More than ever, M&A deals are getting nixed by regulators. 

Author: Luca Ventura

The year 2016 is set to break a record for global M&A—just not the kind dealmakers were hoping for. According to data provided by Reuters, the total value of withdrawn deals has not been this high since the start of the financial crisis in 2007.

Roughly $682 billion worth of M&A has been cut short, costing investment banks more than $2 billion in lost revenues globally. The Office Depot—Staples merger, the Baker Hughes and Halliburton deal and the Pfizer and Allergan merger are among the biggest transactions to fall apart so far this year. Pfizer and Allergan called off their merger by mutual agreement, and a US federal judge blocked the merger of Office Depot and Staples. Opposition from US and European Union antitrust regulators caused the Baker Hughes—Halliburton deal to collapse.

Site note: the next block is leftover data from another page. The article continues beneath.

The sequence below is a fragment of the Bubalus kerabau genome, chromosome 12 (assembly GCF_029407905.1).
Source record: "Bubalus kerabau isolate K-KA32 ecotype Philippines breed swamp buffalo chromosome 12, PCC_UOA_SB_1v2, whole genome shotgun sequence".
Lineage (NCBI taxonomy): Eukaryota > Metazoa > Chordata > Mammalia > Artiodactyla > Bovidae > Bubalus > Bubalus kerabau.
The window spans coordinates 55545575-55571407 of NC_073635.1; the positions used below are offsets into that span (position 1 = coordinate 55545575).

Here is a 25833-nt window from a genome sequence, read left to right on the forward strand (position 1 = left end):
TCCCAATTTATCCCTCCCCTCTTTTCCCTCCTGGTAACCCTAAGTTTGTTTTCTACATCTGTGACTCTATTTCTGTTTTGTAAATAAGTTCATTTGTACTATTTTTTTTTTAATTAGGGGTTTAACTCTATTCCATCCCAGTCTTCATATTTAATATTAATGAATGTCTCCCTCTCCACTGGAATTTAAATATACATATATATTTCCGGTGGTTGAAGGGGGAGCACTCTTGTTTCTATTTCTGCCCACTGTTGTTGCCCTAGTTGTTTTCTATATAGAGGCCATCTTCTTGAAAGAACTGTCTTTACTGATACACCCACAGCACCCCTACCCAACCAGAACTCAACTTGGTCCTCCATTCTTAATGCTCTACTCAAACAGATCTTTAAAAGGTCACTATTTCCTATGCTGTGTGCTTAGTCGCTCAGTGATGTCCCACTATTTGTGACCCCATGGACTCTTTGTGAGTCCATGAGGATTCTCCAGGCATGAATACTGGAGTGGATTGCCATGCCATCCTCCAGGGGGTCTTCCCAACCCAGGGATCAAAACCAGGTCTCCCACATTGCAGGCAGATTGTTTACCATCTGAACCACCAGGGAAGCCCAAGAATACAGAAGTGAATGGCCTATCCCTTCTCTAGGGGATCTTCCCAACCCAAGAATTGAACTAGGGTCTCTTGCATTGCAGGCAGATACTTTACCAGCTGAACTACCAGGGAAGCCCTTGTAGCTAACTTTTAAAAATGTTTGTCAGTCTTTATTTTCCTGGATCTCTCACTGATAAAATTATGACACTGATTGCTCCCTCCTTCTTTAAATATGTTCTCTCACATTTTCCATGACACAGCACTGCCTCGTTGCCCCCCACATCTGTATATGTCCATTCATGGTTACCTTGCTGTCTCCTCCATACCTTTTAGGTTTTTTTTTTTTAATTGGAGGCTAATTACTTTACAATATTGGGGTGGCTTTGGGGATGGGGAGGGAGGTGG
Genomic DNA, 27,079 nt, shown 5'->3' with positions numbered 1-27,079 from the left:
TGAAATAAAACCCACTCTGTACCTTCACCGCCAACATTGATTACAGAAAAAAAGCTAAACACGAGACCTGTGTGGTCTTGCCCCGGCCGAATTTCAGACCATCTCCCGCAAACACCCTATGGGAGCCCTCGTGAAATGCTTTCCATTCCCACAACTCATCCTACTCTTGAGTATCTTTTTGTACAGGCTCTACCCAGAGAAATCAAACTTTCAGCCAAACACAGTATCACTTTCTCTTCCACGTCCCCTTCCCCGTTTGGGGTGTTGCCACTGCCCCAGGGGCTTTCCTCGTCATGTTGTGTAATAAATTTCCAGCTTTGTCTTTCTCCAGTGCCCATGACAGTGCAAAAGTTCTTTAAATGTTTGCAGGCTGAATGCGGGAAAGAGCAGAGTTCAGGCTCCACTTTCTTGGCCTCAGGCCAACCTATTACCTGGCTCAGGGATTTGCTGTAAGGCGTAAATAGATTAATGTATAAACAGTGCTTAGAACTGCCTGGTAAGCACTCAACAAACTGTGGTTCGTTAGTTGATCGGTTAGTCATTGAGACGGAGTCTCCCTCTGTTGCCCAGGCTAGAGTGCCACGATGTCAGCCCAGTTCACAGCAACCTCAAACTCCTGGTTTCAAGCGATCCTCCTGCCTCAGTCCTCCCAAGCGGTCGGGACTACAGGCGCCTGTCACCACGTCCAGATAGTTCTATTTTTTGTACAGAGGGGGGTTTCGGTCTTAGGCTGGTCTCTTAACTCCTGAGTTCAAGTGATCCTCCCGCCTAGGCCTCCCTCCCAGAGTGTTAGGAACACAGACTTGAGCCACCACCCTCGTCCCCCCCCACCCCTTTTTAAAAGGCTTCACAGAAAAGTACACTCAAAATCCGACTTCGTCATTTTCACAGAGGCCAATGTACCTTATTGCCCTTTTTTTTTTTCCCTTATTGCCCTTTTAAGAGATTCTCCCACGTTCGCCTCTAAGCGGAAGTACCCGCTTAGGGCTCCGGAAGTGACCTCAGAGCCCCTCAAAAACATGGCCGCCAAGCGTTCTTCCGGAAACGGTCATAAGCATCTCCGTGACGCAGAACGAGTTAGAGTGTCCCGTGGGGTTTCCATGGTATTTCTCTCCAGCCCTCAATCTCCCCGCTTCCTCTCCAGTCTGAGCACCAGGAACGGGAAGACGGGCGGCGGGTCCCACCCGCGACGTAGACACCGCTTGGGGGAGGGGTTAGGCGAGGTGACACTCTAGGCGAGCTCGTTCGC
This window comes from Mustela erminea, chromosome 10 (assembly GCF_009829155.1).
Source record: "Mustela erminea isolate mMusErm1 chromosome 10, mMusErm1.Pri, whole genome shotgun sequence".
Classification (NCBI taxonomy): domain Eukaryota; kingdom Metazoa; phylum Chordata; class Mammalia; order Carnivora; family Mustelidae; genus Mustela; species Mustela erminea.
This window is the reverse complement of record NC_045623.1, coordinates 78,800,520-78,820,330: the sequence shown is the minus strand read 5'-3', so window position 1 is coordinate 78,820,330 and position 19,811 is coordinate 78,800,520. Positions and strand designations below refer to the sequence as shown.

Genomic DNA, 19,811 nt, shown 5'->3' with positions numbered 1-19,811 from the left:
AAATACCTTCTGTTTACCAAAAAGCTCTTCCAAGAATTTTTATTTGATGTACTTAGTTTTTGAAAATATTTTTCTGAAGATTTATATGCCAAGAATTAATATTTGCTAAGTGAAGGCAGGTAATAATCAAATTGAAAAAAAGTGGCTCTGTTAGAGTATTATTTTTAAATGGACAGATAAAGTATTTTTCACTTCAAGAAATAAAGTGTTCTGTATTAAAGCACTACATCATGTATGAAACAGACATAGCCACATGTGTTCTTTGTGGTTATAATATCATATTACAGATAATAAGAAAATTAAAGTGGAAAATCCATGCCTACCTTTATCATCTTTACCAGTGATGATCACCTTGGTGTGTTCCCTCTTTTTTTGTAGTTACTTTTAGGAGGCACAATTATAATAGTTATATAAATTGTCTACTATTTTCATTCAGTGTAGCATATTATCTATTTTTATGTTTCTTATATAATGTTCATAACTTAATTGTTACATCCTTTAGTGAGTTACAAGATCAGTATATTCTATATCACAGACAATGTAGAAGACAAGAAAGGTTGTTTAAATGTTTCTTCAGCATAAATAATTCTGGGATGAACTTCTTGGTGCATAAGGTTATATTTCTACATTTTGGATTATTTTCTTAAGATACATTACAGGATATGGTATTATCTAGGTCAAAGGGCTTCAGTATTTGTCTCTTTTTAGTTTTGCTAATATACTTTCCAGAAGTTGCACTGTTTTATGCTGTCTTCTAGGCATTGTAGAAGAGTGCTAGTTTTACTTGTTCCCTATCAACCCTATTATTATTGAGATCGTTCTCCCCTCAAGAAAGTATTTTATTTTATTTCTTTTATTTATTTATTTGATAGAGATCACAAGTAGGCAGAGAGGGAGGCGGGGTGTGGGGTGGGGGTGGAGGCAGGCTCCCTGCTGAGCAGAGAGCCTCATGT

All eyes are now on German drug and crop chemical maker Bayer's $66 billion bid for US seeds company Monsanto.

In spite of a high number of abandoned transactions, deal value in the first half of 2016, says consulting firm Dealogic, fell only 18%, compared with the first half of 2015, when M&A volumes passed the $5 trillion mark, the highest level on record. In light of Brexit and the US presidential election, observers noted, dealmakers have been cautious about their investment strategies.


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